With this joint approach, the six unions from five countries said they are staving off attempts to play individual ports against each other when terminal operators argue that this or that “deterioration” has been implemented in other ports, so needs to be generalised in order in this or that other port “in order to remain competitive.”
The Board’s members represent dockers from all seaports in the North Continent range, between Hamburg and Le Havre and in the UK. “The ports represented here today face similar challenges and so do their workers,” said Torben Seebold of German union ver.di at the inaugural meeting in Rotterdam last Thursday (27th August). “The unions in the North Range have a long-lasting history of solidarity.”
Anthony Tetard, deputy general secretary of CGT’s Fédération Nationale des Ports et Docks, said: “We will pay close attention to try to make agreements that raise the standards of dock workers and not allow employers to drive down the conditions of our members.”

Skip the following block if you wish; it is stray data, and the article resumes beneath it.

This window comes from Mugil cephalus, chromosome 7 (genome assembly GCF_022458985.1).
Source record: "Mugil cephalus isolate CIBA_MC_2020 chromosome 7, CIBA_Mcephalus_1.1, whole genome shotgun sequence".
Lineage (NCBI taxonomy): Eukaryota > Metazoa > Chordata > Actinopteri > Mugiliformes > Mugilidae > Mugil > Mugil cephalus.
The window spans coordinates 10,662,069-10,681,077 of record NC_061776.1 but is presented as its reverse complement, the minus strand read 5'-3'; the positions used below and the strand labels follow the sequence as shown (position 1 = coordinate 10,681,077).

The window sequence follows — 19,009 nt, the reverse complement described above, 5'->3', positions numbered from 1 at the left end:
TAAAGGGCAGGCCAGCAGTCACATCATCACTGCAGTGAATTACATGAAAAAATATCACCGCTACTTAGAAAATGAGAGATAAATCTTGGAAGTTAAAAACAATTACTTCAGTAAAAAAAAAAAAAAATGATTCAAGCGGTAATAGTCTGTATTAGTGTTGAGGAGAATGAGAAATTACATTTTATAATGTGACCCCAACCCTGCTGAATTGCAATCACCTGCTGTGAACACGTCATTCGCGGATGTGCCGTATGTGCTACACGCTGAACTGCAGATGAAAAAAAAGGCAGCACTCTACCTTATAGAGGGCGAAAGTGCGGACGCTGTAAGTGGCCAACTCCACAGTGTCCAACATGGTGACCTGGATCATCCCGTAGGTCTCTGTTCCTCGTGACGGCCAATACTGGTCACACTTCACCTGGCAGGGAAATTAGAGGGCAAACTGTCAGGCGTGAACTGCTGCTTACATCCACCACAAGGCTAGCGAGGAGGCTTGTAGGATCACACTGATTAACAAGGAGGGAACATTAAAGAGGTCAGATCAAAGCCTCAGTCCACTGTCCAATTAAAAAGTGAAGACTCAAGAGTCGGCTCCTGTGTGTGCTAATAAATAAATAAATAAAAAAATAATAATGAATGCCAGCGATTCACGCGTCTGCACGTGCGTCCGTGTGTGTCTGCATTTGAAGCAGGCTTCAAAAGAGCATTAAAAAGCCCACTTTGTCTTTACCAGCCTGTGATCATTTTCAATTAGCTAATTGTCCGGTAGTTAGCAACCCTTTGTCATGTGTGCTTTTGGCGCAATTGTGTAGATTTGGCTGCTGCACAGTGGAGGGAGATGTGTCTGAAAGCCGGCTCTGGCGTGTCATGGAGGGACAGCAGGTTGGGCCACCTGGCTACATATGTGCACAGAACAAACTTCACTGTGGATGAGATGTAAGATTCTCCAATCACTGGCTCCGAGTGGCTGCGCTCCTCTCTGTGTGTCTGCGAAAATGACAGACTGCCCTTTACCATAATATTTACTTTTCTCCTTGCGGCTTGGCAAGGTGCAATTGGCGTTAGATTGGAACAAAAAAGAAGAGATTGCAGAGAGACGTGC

Niek Stam, national secretary for Dutch Union FNV Havens, the two-day meeting’s hosts, dubbed the new Board a first in cross-border trade union work in Europe. “I don’t know of any sector having such a wide international co-operation,” he said. “It’s a new form of union work and is especially needed in Rotterdam.”
Referring specifically to container terminal operator DP World, the unions said they have agreed to support each other to overcome difficulties reaching labour agreements with DPW London Gateway – this is now high on the agenda, as the Dutch unions have reached agreement with DPW’s Rotterdam World Gateway “after a struggle”.
The six unions meeting in Rotterdam were ACV Transcom, BTB-ABVV (both Belgium), Syndicat des Dockers du Port du Havre (France), ver.di (Germany), FNV Havens (Netherlands) and Unite (UK).